It should come as no surprise that after weeks of severe depression and not leaving my room, my boyfriend and I broke up. After the abortion I became a devout, proud post-abortive woman who had no problems bragging about my choice, not realizing just how much I was allowing myself to bury the pain. What better way than to create a record in your mind on how this is a woman’s choice and of course I could never have become successful had I not had the abortion. I slept with a new person every week and had no issue accepting any drug that was handed to me.
In 2010, I met a man who would change everything. I, a proud pro-choice liberal and hater of everyone and everything religious, and he, a proud pro-life, God-fearing traditional Roman Catholic. It was the strangest romance you could imagine. Eight months into dating (and everyone in our lives not wanting us to be together) we found ourselves pregnant. At eight weeks along I had my first ultrasound appointment. I thought back to the woman who said I would see nothing, (I was around 8-9 weeks along when I had my abortion) so in my mind, this was practically a pointless thing to do. But as my OB turned the TV to face me, my world collapsed. There I was, 19 years old, staring at the smallest human I’d ever seen. A small oval body, a head with no neck, little clear nubs of hands and feet, and right in the center, a loud, bright, healthy heartbeat pounding away.
I tried harder than anything to become even more pro-choice. To accept that I had fallen for this lie, and worse, participated in the destruction of a completely innocent human being, was not something I could accept. Yet, there was no denying what I had seen. Over the next few months, I struggled with depression and suicidal thoughts, and I remain thankful for a man who loved and accepted me through my changes, and the child growing inside me keeping me there even while I felt like I had failed her for taking away her sibling.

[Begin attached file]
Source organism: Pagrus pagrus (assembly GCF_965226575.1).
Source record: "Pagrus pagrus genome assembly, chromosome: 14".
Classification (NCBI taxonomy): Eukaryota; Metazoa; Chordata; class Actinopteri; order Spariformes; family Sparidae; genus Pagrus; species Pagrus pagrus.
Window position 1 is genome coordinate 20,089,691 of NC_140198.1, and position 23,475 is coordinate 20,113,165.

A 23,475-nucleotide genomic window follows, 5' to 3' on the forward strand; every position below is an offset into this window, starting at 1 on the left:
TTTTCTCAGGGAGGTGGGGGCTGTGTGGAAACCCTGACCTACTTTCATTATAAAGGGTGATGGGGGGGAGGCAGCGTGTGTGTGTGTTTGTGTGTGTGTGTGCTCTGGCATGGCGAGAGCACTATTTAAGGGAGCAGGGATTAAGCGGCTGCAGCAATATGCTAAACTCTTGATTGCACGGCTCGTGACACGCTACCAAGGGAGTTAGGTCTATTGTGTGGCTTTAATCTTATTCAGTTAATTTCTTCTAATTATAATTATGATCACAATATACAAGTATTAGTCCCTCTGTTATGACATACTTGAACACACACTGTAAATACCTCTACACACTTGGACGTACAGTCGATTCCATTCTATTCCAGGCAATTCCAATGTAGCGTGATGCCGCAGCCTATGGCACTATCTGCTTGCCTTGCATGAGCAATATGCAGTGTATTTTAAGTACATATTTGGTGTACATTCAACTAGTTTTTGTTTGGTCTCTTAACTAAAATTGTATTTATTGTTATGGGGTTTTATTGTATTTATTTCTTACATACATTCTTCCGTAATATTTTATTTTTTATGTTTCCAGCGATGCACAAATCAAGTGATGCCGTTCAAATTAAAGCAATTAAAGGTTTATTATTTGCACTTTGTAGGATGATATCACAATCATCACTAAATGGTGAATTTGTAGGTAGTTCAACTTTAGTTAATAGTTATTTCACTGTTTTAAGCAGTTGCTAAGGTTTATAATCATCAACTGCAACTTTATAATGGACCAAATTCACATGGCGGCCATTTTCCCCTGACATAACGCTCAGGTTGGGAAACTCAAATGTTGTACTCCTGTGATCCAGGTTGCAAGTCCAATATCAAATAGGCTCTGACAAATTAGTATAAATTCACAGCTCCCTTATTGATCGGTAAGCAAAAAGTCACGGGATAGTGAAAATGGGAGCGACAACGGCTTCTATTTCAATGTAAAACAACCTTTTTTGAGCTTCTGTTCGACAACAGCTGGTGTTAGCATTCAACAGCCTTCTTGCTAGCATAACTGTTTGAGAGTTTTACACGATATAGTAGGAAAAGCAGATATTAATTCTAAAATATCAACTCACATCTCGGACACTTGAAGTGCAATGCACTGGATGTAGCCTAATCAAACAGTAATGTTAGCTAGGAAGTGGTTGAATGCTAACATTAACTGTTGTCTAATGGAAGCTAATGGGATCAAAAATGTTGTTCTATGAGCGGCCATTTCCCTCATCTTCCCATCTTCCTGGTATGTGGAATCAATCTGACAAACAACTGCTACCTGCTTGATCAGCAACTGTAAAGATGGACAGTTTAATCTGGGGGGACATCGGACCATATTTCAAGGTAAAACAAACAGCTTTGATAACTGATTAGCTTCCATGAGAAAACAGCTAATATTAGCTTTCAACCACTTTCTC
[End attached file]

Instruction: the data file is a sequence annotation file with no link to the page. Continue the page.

In 2013 I went back to Planned Parenthood to reclaim my abortion records. I needed to hold those papers, and in my heart, it felt like that last bit of healing. I was able to retrieve them without issue, and as I sat in my car looking through the files, I came across photocopies of my ultrasound. There are no just words to express the sorrow that swept over me in that moment. To see the child who I had deemed my son, Tucker, in a photo for the first and only time in my life was healing and earth-shattering all at once.
Years later now, I am married to that same compassionate man and we have four beautiful children. I have devoted my life to speaking out with love and guidance, sharing my story and helping young girls during and after their pregnancies, and many after abortions. I have helped women reclaim their abortion records, and sat up countless nights hearing their stories of regret, loss, and paths of healing. My son never got the life he deserved to live, but I thank you all for hearing me and allowing me to give him the honor he deserves for helping me on this path in life. To hold on to that silver lining where we all may go forth and help others who are in need just as I was.
Editor’s Note: This article originally appeared at Life Defenders on May 10, 2018, and is reprinted here with permission.